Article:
Structural Differences in Electronically Mediated Ultimatum Negotiations: How Negotiation Role and Awareness of Alternatives Influence Customer Outcomes

11 Pages Posted: 20 May 2005

See all articles by Donald E. Conlon

Donald E. Conlon

Michigan State University - Department of Management

Catherine H. Tinsley

Georgetown University - Department of Management

Stephen E. Humphrey

Pennsylvania State University - Department of Management & Organization

Aleksander Ellis

Michigan State University - Department of Psychology

Date Written: 2005

Abstract

Bargaining activities now often take place electronically. Many travel-related exchanges occur through discount intermediaries such as Priceline and Hotwire, who offer customers opportunities to acquire travel-related items at reduced cost; in return customers give up prior knowledge regarding what hotel or airline will provide them service. We examine the bidding behavior and subjective reactions of customers who experience different intermediary structures, and different numbers of alternatives. Subjects participated in an electronic simulation to purchase a hotel room for a future trip. The task structure varied: Subjects were either in the role of offerer (providing a specific price for the hotel, which the intermediary then accepted or rejected) or acceptor (receiving a specific price for the hotel from the intermediary, which the subject then accepted or rejected). In addition, the intermediary provided them with one or three potential hotels from which to choose. Our results call into question some of the assumptions inherent in the ultimatum bargaining literature, such as the belief that participants prefer to be in the role of offerer, as in our context we find that participants prefer to be in the role of the acceptor. We discuss this and other findings related to our manipulations and to characteristics of the participants (such as self-efficacy and uncertainty avoidance).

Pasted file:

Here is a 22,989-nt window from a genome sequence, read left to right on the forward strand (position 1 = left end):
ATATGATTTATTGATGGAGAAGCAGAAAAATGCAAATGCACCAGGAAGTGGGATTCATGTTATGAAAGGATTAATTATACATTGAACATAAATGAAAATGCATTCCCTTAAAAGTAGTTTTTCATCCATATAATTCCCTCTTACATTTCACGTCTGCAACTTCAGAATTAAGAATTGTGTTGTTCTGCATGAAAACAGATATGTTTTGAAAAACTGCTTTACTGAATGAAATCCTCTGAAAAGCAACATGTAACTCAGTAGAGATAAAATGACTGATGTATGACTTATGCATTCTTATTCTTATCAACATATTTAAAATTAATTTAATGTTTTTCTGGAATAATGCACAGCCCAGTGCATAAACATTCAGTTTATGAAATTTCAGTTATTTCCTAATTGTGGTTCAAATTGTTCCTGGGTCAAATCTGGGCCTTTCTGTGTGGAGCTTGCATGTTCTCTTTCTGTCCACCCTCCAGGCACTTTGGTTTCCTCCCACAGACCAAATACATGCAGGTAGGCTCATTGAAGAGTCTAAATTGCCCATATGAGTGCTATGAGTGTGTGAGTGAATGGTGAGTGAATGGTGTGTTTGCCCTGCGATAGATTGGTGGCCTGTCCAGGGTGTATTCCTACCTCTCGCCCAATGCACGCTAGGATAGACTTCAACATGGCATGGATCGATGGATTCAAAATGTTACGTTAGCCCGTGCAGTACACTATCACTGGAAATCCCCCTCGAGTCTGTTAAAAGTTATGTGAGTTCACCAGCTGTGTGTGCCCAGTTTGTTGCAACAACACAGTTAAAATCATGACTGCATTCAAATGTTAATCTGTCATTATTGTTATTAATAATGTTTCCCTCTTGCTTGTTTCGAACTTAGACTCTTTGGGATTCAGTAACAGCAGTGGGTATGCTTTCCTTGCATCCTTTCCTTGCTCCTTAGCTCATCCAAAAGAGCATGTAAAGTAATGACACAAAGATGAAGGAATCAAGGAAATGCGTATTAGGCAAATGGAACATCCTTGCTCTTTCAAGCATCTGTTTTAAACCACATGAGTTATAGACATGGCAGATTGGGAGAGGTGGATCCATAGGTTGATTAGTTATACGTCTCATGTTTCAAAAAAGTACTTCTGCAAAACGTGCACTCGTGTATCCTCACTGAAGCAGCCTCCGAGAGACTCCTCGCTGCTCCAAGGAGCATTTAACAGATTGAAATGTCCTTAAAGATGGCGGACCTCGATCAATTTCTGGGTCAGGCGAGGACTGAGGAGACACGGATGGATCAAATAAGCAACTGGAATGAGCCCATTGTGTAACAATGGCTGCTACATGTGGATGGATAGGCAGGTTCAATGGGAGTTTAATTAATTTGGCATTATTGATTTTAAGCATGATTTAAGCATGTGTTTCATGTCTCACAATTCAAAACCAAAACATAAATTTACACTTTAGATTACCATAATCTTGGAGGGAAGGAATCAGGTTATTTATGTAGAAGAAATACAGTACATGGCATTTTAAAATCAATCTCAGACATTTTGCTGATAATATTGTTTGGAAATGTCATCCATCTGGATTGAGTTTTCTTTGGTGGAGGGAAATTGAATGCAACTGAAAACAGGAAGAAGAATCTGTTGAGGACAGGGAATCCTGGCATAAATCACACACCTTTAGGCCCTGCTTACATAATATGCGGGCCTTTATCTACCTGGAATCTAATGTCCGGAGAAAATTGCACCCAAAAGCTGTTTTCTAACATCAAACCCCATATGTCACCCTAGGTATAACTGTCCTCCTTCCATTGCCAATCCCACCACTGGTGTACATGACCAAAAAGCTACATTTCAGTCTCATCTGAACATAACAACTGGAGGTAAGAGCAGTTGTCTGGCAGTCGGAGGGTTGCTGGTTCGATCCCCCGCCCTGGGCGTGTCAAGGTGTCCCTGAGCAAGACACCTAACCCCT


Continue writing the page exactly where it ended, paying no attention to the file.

Suggested Citation

Conlon, Donald Edward and Tinsley, Catherine H. and Humphrey, Stephen E. and Ellis, Aleksander, Structural Differences in Electronically Mediated Ultimatum Negotiations: How Negotiation Role and Awareness of Alternatives Influence Customer Outcomes (2005). Available at SSRN: https://ssrn.com/abstract=726181 or http://dx.doi.org/10.2139/ssrn.726181

Donald Edward Conlon (Contact Author)

Michigan State University - Department of Management ( email )

North Business Complex
East Lansing, MI 48824-1122
United States
517-432-3519 (Phone)

Catherine H. Tinsley

Georgetown University - Department of Management ( email )

Rafik B Hariri Building
McDonough School of Business
Washington, DC 20057
United States
202-687-2524 (Phone)

HOME PAGE: http://explore.georgetown.edu/people/tinsleyc/

Stephen E. Humphrey

Pennsylvania State University - Department of Management & Organization ( email )

University Park, PA 16802-3306
United States

Aleksander Ellis

Michigan State University - Department of Psychology ( email )

Agriculture Hall
East Lansing, MI 48824-1122
United States

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